“The bottom line is, you can’t have a utility that’s absorbing all of these opportunities (for project development), while blocking small, independent developers from doing the same things that cost the same, or less,” he said.

FERC’s ruling said requiring a small producer to win a contract through a competitive bid is “an unreasonable obstacle,” especially when such bidding contests are rarely held by utilities.

It also said limiting the total power from wind projects to 50 megawatts is “inconsistent” with federal law and FERC regulations, which require utilities to buy electricity from small, renewable-power projects that agree to sell for the “avoided cost” — a rate equivalent to what the utility would have to pay for the power elsewhere.

via FERC: PSC rules improperly hinder renewable-power projects in state.

via FERC: PSC rules improperly hinder renewable-power projects in state « WINData LLC.

Montana wind farm operator sues California utility for breach of contract

CUT BANK, Mont. – NaturEner, which owns and operates three wind farms in Montana, sued a California utility on Friday for breaching contracts to invest in the Rim Rock wind farm. The lawsuit also seeks to prevent the utility from reneging on its contractual promise to buy the renewable energy generated at the facility.

San Diego Gas & Electric, a subsidiary of energy conglomerate Sempra Energy, had agreed to invest approximately $285 million in the 189-megawatt Rim Rock wind farm and to purchase renewable energy credits as part of its obligation under California law to use renewable power. SDG&E has been purchasing renewable energy credits from Rim Rock since the project began operating 16 months ago.

But this week the utility informed NaturEner that it would not honor the deal, wrongfully claiming that the company had not satisfied some of the provisions of the contracts, mostly related to the protection of eagles and other birds.

In fact, NaturEner has implemented industry-leading wildlife conservation measures at the Rim Rock project. These measures include the installation of innovative radar detection systems for eagles, and the positioning of trained avian biologists at different locations who can immediately pause wind turbines, in coordination with NaturEner’s 24/7 real-time Operations Center, if there is even a slight risk of potential harm to an approaching eagle. These protections have been very effective, and no eagle has ever been harmed at the project.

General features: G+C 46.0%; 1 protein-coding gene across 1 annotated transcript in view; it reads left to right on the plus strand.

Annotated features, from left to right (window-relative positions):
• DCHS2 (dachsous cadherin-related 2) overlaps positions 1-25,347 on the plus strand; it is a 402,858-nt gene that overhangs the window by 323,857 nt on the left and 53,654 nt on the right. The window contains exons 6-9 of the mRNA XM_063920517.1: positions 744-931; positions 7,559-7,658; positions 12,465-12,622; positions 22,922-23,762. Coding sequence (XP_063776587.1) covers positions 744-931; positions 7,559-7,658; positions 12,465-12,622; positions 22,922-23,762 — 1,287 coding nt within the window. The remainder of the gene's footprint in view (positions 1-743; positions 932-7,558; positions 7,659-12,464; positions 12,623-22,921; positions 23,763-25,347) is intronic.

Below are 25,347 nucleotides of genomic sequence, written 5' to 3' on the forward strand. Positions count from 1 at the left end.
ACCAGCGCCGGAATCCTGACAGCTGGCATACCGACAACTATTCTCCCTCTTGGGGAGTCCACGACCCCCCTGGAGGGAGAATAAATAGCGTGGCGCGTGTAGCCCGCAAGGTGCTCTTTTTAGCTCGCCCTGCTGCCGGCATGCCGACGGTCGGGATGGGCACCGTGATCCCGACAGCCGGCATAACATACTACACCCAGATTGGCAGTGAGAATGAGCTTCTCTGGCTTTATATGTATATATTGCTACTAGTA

NaturEner’s lawsuit, filed in Montana District Court in Toole County, argues that the utility’s actions are motivated by buyer’s remorse, because of the falling price of renewable power.

“SDG&E is obligated to purchase, at a contractually fixed price, the renewable energy credits generated by Rim Rock over the next 20 years. Since the purchase agreement was signed, the market price of renewable energy credits has dropped precipitously from the price that SDG&E agreed to pay,” the company argues in the lawsuit.

As NaturEner’s complaint explains, these circumstances lead the company to believe “that SDG&E is using the Avian Conditions as pretext for escaping its contractual obligations.”

NaturEner is a large employer and among the largest taxpayers in the area of rural Montana surrounding Rim Rock. SDG&E’s failure to comply with its contractual obligations would jeopardize jobs, investment, and tax revenues in Montana. NaturEner is seeking emergency relief from the court, with the goal of protecting its company and the State of Montana.

About NaturEner

NaturEner is a significant contributor to the local and Montana economy, with more than $875 million of investments in the state. NaturEner owns and operates approximately 62 percent of the existing wind power generation in Montana, enough to power 125,000 homes.

NaturEner USA, LLC and its affiliate NaturEner Energy Canada Inc. are wholly-owned subsidiaries of Spain-based Grupo NaturEner, S.A.

via Montana wind farm operator sues California utility for breach of contract.